What’s more frustrating for Juve is that Allegri has completely failed at instilling a consistent style of play, and largely depends on individual brilliance to see him through. And when all else fails, the Italian champions typically bombard the box with crosses, and hope for Mandzukic or Ronaldo to come through. When opposing sides pressed the bianconeri high, and played without fear, by contrast, Juventus struggled to put three passes together.
When the board meets with Allegri to discuss the past season, they should replay the Ajax and Atalanta games. In both instances, Juventus cowered deep in fear, while the bolder team was rewarded for their self-confidence. If Juve are to win the Champions League, they need a fearless leader, and one thing’s for certain: Allegri is not that. It’s the end of the Allegri era, as we know it.
2) Project Fix The Defence.
Since Antonio Conte brought back Juve from consecutive seventh place finishes, the bianconeri’s defence was always their foundation and backbone for success. With Barzagli, Bonucci and Chiellini, Juventus possessed arguably the strongest backline in the world, and kept opponents at bay with ease.
However, with Barzagli nearing retirement and Bonucci looking like a shadow of his former self since his controversial return, Juventus’ defence has been a weak point for the side and has held the team back. Factor in Alex Sandro’s continued struggles, and it’s clear to see: Without Chiellini, Juventus are a mess at the back.
Considering Daniele Rugani’s stagnation, and Bonucci’s regular lapses in concentration, it’s time Juventus revamp their defence. First of all, they shouldn’t hesitate to sell Rugani and Alex Sandro as soon as a good offer arrives. The former has been a disaster when called upon, and shirks at the first sight of a physical battle. Alex Sandro, by contrast, has lost most of his pace, and offers close to nothing in the final third.
With Cristian Romero already on his way from Genoa, and Leonardo Spinazzola improving with every week, the state of Juventus’ defence remains decent. However, they will need at least two reinforcements: a centre-back and a left back.
3) Project Fix the Midfield.
Much like the defence, Juventus’ midfield is in complete disarray, and lacks a true leader. Since dismantling their midfield in 2015 by selling Arturo Vidal and Paul Pogba, the bianconeri are yet to bolster the midfield sufficiently. At the moment, only Miralem Pjanic and potentially Emre Can are worthy starters, while the others are solid bench options at best.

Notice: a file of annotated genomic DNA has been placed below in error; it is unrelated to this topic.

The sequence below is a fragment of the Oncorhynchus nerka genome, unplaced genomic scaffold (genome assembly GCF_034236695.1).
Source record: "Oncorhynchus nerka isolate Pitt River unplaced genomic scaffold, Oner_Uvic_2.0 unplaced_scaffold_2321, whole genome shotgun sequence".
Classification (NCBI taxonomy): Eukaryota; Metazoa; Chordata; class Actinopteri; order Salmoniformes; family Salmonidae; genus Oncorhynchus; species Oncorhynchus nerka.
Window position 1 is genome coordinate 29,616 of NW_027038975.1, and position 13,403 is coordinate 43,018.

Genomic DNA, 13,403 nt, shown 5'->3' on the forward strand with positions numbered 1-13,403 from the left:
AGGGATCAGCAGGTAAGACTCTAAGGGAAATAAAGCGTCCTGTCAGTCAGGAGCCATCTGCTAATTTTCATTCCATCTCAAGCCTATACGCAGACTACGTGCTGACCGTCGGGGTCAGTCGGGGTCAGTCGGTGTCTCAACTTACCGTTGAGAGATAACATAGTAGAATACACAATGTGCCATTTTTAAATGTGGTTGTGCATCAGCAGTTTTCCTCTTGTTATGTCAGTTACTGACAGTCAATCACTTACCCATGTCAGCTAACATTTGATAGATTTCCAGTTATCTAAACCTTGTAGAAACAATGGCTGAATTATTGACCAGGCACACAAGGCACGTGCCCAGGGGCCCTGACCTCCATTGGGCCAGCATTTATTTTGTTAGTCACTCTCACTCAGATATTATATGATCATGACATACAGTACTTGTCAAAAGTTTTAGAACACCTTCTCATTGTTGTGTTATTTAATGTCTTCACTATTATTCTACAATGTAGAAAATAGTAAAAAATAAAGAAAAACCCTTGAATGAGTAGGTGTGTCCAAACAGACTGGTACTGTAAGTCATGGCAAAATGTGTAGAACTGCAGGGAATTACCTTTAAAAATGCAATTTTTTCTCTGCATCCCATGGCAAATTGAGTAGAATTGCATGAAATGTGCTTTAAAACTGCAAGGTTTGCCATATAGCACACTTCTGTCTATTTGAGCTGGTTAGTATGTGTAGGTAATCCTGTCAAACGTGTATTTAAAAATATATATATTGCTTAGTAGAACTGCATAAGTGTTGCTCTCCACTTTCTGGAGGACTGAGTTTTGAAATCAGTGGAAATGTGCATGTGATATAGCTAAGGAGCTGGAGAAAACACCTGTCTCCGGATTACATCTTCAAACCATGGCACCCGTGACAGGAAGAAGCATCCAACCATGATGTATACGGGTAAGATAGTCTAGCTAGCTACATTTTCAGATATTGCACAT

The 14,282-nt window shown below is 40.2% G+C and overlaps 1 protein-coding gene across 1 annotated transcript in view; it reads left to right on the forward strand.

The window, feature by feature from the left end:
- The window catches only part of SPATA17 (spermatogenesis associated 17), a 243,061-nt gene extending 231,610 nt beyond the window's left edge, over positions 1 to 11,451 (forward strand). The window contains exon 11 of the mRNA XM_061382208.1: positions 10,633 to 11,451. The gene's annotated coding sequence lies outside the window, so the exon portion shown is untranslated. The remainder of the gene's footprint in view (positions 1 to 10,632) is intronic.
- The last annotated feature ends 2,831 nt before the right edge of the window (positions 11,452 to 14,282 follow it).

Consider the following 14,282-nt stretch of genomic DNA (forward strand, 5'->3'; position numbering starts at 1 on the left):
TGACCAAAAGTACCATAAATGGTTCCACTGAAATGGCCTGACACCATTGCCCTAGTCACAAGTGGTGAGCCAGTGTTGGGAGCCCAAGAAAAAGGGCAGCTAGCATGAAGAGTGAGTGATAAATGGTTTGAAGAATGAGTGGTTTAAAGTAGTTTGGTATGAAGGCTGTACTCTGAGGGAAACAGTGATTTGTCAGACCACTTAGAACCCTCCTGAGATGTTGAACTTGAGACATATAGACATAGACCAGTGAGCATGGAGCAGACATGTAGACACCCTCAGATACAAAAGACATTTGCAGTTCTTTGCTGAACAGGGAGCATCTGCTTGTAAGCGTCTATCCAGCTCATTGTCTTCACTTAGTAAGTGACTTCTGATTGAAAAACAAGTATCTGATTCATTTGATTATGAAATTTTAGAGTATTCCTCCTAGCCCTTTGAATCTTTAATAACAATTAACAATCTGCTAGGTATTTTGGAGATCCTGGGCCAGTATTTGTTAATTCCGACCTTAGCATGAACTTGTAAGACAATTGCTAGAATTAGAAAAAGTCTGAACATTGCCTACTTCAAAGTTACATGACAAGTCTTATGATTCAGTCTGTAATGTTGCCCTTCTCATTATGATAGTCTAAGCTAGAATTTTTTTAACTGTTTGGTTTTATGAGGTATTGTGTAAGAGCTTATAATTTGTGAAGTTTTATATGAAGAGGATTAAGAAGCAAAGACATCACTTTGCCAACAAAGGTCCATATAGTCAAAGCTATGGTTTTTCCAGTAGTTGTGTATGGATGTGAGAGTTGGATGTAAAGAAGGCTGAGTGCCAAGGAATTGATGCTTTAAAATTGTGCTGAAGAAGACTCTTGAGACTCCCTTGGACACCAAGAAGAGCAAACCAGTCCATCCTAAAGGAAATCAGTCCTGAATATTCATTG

Even Pjanic and Can, who on their day are world beaters, struggle to impose themselves, and aren’t meant to lead the midfield as seen through the Ajax clashes. Despite Aaron Ramsey’s arrival, Juventus are still lacking one profile in their midfield. A ball-winner capable of maintaining possession. What they would do for a prime Claudio Marchisio again? But Juventus could settle for Lyon’s Tanguy N’Dombele.
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Massimiliano Allegri met the journalists earlier today, giving few hints about the lineup: “I will evaluate after today’s practice, but I think many of the starters will rest. Some others need to play and this will be the right game for them. Some may not even be called up. Few youngsters will have the opportunity to be with us. We have an all-important game on Tuesday that will close this current cycle and could allow us to advance to the semifinals.”
On Ferrara: “It would be nice to celebrate there, they are moving towards their second straight successful campaign in Serie A. They renovated the stadium and it is a beautiful city where you breath history, passion and enthusiasm. Whoever ends up playing will have to do well in order to grab one or three points because they are good at home.” Continue reading
A rather uninspiring Juventus display in Amsterdam still led to a positive result ahead of the second leg.
Daniele Rugani: something close to a coming out party for the young defender, who did not shake in his boots in his first Champions League elimination game and was very precise in most of his reads despite adversaries putting the back-line under intense pressure. It is always recommendable to have Giorgio Chiellini in any kind of scenario, but this is not the worst match-up for Rugani’s skillset. Leonardo Bonucci had a pretty clean performance too, but that is what is expected from him. Continue reading